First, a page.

As protests in the United States against racism and police brutality were just getting started in late May, Minnesota photographer Miroslav Skorykh headed to Minneapolis’ 3rd police precinct. There, on May 25, police officers had detained George Floyd, a 46-year-old African-American restaurant security guard, on suspicion of having passed a counterfeit $20 bill. Floyd died in custody.
Within Current Time’s coverage zone, government-allied media have often propagandized, for various aims, both the peaceful protests against Floyd’s death and the street unrest that followed, combining them into one.
To let viewers decide for themselves about these events, Current Time spoke with Skorykh, a Russian speaker, who shared his photographs and impressions of the initial demonstrations and disturbances in Minneapolis.
The shots were taken on May 29, 2020.
Skorych recounted that the protesters he saw were both peaceful and violent: “…There were screams, people threw things at the [police] department, cars were already burning in the parking lot, and people were carrying things out of a store and just burning them directly on the car.On one side, people are singing, someone is praying. They’re truly expecting some kind of changes. On the other side, people just took out carts stuffed with things from the store and loaded them into cars.”
“I went into one store just to see what’s going on there. A bunch of people come in, take things. Someone comes in, breaks the glass in the refrigerators. I saw how one person just came in, broke the glass, and left.”
“I went around this [police] department and, at one point, the police decided to get out of there because they saw that there already wasn’t any way out [of the situation]. My car was parked on the road by which they were leaving. I wanted to get in the car just to move it because I knew that people will start to throw something at the police.”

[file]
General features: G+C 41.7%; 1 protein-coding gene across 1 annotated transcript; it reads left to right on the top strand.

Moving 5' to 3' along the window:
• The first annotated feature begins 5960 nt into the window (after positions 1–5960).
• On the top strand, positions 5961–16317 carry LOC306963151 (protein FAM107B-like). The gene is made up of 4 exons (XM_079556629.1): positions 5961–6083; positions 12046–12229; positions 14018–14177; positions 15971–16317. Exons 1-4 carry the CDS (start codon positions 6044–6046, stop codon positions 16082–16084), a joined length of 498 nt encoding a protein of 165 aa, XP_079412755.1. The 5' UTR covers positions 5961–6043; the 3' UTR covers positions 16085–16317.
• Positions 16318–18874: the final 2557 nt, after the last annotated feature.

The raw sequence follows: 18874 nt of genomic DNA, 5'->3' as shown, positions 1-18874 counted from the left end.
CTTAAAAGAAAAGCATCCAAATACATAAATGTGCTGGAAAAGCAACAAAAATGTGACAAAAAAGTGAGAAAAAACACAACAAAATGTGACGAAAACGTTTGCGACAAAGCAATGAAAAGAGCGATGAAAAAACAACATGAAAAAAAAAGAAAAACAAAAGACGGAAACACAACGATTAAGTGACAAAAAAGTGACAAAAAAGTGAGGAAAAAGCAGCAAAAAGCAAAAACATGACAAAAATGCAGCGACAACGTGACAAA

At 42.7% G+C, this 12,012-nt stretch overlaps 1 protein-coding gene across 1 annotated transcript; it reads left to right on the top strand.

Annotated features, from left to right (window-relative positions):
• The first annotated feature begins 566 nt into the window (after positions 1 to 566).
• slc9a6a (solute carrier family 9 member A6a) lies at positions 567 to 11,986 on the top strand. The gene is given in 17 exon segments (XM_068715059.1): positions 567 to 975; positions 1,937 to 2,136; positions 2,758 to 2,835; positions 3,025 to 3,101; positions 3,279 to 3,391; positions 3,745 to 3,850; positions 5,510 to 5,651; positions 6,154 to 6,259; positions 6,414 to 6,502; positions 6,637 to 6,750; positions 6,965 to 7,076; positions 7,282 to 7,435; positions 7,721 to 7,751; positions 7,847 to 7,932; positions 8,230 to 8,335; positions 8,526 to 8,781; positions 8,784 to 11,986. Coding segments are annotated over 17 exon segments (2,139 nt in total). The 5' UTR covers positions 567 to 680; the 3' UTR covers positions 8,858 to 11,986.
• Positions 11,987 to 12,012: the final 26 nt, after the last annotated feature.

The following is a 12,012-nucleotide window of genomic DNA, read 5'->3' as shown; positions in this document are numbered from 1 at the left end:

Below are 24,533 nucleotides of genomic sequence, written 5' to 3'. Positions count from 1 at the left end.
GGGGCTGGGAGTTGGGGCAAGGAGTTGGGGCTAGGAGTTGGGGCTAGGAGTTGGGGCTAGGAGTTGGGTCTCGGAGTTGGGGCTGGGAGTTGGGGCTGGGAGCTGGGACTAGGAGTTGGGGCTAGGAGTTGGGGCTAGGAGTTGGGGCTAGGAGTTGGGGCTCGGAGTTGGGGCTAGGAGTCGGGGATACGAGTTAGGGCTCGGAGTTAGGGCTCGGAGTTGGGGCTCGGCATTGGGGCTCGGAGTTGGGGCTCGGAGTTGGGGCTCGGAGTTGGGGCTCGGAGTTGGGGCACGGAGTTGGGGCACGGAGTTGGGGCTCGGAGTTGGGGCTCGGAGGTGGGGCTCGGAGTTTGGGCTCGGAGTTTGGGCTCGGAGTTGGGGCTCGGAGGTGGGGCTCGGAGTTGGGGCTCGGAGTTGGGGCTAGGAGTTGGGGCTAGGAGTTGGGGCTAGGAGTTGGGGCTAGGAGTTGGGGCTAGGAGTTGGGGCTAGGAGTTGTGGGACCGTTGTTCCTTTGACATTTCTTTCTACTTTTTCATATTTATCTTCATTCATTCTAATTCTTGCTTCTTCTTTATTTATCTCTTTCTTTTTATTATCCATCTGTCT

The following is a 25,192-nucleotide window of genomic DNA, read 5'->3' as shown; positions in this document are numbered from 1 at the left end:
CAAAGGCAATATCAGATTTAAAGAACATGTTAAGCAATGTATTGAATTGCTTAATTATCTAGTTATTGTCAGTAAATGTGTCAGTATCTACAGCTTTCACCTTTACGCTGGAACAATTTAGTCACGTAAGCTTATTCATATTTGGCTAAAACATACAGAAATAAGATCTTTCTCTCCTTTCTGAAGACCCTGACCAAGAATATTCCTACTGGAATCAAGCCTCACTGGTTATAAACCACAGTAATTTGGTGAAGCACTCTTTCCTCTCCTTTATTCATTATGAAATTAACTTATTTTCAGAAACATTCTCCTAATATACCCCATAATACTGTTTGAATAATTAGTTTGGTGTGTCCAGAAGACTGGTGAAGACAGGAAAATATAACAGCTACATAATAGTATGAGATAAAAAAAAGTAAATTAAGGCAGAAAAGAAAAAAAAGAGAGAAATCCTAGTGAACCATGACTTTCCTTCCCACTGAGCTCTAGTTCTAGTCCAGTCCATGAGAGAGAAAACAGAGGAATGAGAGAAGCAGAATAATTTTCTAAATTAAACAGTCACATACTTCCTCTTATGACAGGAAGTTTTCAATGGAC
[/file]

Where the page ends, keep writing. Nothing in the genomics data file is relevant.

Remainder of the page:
“Just as I’d sat down in the car, one police officer thought that I wanted to attack them and started to spray [tear] gas at me. I quickly turned around, got into the car through the passenger door, and left for somewhere else, further away, because [people] had started to throw things. A bottle of water flew into my car. Thank God, they didn’t break anything. But the situation was very tense.”
“When all [the police] had left, people just broke down the fences that surrounded the [police] department and began to smash and set fire to the building.”
As of May 27, protests and unrest took place not only in Minneapolis and nearby Saint Paul, but in dozens of other U.S. cities. In early June, solidarity rallies and protests against racism began in European cities: The Hague, London, Paris, Stockholm, and others. A Change.org petition demanding “justice for George and his family” has received well over 15.85 million signatures.All four of the police officers who detained Floyd have been fired and charged. Derek Chauvin, the officer filmed pinning Floyd’s neck to the sidewalk with his knee, faces charges of committing second-degree murder “without intent” during a third-degree assault. The three other officers have been charged with aiding and abetting second-degree murder and second-degree manslaughter. A trial date has not yet been set.